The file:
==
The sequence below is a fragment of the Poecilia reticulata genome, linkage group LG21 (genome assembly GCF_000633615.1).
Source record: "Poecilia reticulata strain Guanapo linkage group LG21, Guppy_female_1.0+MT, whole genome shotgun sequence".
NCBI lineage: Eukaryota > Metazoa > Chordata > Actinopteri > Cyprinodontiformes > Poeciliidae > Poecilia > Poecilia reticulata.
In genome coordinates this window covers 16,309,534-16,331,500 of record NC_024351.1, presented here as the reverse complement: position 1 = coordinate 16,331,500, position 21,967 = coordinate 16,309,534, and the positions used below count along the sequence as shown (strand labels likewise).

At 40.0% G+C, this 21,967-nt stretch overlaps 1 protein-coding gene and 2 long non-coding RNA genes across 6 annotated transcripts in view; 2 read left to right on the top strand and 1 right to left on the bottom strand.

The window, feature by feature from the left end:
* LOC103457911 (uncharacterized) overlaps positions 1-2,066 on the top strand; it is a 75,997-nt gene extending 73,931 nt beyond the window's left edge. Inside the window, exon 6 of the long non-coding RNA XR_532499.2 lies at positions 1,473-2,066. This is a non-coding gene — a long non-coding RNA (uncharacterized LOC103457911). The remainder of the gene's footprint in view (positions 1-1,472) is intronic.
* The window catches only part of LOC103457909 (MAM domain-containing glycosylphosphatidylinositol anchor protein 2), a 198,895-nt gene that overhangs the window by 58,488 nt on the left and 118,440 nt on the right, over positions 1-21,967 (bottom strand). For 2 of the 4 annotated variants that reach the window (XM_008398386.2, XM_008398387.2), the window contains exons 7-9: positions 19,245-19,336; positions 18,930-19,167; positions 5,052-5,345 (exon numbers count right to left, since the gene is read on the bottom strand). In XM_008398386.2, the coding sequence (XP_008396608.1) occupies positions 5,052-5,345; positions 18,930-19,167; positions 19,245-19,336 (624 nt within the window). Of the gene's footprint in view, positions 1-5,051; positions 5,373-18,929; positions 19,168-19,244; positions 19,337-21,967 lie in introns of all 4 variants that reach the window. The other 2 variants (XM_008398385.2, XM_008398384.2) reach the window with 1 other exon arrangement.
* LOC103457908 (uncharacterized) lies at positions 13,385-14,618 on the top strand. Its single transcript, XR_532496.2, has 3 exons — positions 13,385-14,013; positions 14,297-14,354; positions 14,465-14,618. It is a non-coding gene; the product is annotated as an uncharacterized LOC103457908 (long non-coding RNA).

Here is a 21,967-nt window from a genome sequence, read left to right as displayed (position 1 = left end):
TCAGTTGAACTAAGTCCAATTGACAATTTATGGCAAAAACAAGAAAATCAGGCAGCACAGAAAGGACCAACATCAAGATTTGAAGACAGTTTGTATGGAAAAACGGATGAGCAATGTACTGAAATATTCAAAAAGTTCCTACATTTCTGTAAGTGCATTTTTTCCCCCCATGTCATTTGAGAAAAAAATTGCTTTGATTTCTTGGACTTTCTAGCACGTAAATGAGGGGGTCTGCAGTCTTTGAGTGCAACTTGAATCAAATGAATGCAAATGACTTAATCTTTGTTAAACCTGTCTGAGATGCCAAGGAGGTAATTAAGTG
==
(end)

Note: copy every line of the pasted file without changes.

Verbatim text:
The sequence below is a fragment of the Poecilia reticulata genome, linkage group LG21 (genome assembly GCF_000633615.1).
Source record: "Poecilia reticulata strain Guanapo linkage group LG21, Guppy_female_1.0+MT, whole genome shotgun sequence".
NCBI lineage: Eukaryota > Metazoa > Chordata > Actinopteri > Cyprinodontiformes > Poeciliidae > Poecilia > Poecilia reticulata.
In genome coordinates this window covers 16,309,534-16,331,500 of record NC_024351.1, presented here as the reverse complement: position 1 = coordinate 16,331,500, position 21,967 = coordinate 16,309,534, and the positions used below count along the sequence as shown (strand labels likewise).

At 40.0% G+C, this 21,967-nt stretch overlaps 1 protein-coding gene and 2 long non-coding RNA genes across 6 annotated transcripts in view; 2 read left to right on the top strand and 1 right to left on the bottom strand.

The window, feature by feature from the left end:
* LOC103457911 (uncharacterized) overlaps positions 1-2,066 on the top strand; it is a 75,997-nt gene extending 73,931 nt beyond the window's left edge. Inside the window, exon 6 of the long non-coding RNA XR_532499.2 lies at positions 1,473-2,066. This is a non-coding gene — a long non-coding RNA (uncharacterized LOC103457911). The remainder of the gene's footprint in view (positions 1-1,472) is intronic.
* The window catches only part of LOC103457909 (MAM domain-containing glycosylphosphatidylinositol anchor protein 2), a 198,895-nt gene that overhangs the window by 58,488 nt on the left and 118,440 nt on the right, over positions 1-21,967 (bottom strand). For 2 of the 4 annotated variants that reach the window (XM_008398386.2, XM_008398387.2), the window contains exons 7-9: positions 19,245-19,336; positions 18,930-19,167; positions 5,052-5,345 (exon numbers count right to left, since the gene is read on the bottom strand). In XM_008398386.2, the coding sequence (XP_008396608.1) occupies positions 5,052-5,345; positions 18,930-19,167; positions 19,245-19,336 (624 nt within the window). Of the gene's footprint in view, positions 1-5,051; positions 5,373-18,929; positions 19,168-19,244; positions 19,337-21,967 lie in introns of all 4 variants that reach the window. The other 2 variants (XM_008398385.2, XM_008398384.2) reach the window with 1 other exon arrangement.
* LOC103457908 (uncharacterized) lies at positions 13,385-14,618 on the top strand. Its single transcript, XR_532496.2, has 3 exons — positions 13,385-14,013; positions 14,297-14,354; positions 14,465-14,618. It is a non-coding gene; the product is annotated as an uncharacterized LOC103457908 (long non-coding RNA).

Here is a 21,967-nt window from a genome sequence, read left to right as displayed (position 1 = left end):
TCAGTTGAACTAAGTCCAATTGACAATTTATGGCAAAAACAAGAAAATCAGGCAGCACAGAAAGGACCAACATCAAGATTTGAAGACAGTTTGTATGGAAAAACGGATGAGCAATGTACTGAAATATTCAAAAAGTTCCTACATTTCTGTAAGTGCATTTTTTCCCCCCATGTCATTTGAGAAAAAAATTGCTTTGATTTCTTGGACTTTCTAGCACGTAAATGAGGGGGTCTGCAGTCTTTGAGTGCAACTTGAATCAAATGAATGCAAATGACTTAATCTTTGTTAAACCTGTCTGAGATGCCAAGGAGGTAATTAAGTG